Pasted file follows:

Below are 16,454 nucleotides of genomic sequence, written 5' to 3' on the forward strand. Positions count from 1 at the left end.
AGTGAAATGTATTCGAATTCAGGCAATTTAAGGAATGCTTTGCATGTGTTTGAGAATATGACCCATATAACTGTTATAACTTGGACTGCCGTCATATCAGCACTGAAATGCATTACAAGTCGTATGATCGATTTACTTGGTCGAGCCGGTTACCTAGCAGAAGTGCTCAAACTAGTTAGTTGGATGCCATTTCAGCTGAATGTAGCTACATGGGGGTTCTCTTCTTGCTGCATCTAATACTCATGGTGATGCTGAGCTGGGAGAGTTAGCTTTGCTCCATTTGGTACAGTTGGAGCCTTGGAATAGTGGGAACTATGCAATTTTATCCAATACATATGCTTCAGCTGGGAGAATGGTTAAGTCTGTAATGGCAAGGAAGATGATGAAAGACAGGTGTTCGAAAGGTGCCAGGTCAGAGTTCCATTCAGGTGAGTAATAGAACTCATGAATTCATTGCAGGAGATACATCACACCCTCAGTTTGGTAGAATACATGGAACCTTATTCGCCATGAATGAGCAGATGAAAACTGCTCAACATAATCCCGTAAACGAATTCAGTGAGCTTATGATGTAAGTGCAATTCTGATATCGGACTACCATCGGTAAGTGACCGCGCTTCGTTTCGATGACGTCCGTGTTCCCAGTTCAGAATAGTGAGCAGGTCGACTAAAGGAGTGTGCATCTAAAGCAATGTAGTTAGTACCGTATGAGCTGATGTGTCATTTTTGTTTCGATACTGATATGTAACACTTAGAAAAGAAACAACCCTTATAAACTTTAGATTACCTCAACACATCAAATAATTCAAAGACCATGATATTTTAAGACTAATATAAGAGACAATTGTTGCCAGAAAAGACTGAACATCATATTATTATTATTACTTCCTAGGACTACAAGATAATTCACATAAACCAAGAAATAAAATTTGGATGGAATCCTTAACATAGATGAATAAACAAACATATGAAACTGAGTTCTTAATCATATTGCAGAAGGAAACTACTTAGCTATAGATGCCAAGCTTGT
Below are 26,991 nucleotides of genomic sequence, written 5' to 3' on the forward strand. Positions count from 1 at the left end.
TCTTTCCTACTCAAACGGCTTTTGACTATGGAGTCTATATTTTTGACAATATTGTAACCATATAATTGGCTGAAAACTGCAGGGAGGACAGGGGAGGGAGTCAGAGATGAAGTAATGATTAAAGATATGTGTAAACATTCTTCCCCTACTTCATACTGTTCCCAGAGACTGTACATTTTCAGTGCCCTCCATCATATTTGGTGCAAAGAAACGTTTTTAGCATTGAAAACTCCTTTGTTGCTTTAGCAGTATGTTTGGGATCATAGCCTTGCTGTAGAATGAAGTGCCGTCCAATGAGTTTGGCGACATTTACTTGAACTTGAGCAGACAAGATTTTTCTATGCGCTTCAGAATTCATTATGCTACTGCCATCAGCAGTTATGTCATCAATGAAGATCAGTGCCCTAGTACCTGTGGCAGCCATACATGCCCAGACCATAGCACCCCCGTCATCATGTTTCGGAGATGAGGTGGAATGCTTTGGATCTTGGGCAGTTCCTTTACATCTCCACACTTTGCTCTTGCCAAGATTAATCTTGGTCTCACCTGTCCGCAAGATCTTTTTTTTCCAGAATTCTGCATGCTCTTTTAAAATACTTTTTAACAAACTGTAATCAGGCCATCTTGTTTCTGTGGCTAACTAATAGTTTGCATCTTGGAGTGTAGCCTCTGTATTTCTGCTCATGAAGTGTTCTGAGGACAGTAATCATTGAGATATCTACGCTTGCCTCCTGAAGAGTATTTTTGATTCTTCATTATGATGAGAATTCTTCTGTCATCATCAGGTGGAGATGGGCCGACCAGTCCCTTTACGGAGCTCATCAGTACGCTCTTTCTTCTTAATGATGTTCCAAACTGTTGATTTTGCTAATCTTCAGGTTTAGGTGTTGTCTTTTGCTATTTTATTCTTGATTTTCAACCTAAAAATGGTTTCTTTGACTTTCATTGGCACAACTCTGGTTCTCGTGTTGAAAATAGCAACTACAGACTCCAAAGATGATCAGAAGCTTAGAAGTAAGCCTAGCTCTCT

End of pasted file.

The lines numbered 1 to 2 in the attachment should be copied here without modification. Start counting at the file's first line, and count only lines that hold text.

Below are 16,454 nucleotides of genomic sequence, written 5' to 3' on the forward strand. Positions count from 1 at the left end.
AGTGAAATGTATTCGAATTCAGGCAATTTAAGGAATGCTTTGCATGTGTTTGAGAATATGACCCATATAACTGTTATAACTTGGACTGCCGTCATATCAGCACTGAAATGCATTACAAGTCGTATGATCGATTTACTTGGTCGAGCCGGTTACCTAGCAGAAGTGCTCAAACTAGTTAGTTGGATGCCATTTCAGCTGAATGTAGCTACATGGGGGTTCTCTTCTTGCTGCATCTAATACTCATGGTGATGCTGAGCTGGGAGAGTTAGCTTTGCTCCATTTGGTACAGTTGGAGCCTTGGAATAGTGGGAACTATGCAATTTTATCCAATACATATGCTTCAGCTGGGAGAATGGTTAAGTCTGTAATGGCAAGGAAGATGATGAAAGACAGGTGTTCGAAAGGTGCCAGGTCAGAGTTCCATTCAGGTGAGTAATAGAACTCATGAATTCATTGCAGGAGATACATCACACCCTCAGTTTGGTAGAATACATGGAACCTTATTCGCCATGAATGAGCAGATGAAAACTGCTCAACATAATCCCGTAAACGAATTCAGTGAGCTTATGATGTAAGTGCAATTCTGATATCGGACTACCATCGGTAAGTGACCGCGCTTCGTTTCGATGACGTCCGTGTTCCCAGTTCAGAATAGTGAGCAGGTCGACTAAAGGAGTGTGCATCTAAAGCAATGTAGTTAGTACCGTATGAGCTGATGTGTCATTTTTGTTTCGATACTGATATGTAACACTTAGAAAAGAAACAACCCTTATAAACTTTAGATTACCTCAACACATCAAATAATTCAAAGACCATGATATTTTAAGACTAATATAAGAGACAATTGTTGCCAGAAAAGACTGAACATCATATTATTATTATTACTTCCTAGGACTACAAGATAATTCACATAAACCAAGAAATAAAATTTGGATGGAATCCTTAACATAGATGAATAAACAAACATATGAAACTGAGTTCTTAATCATATTGCAGAAGGAAACTACTTAGCTATAGATGCCAAGCTTGT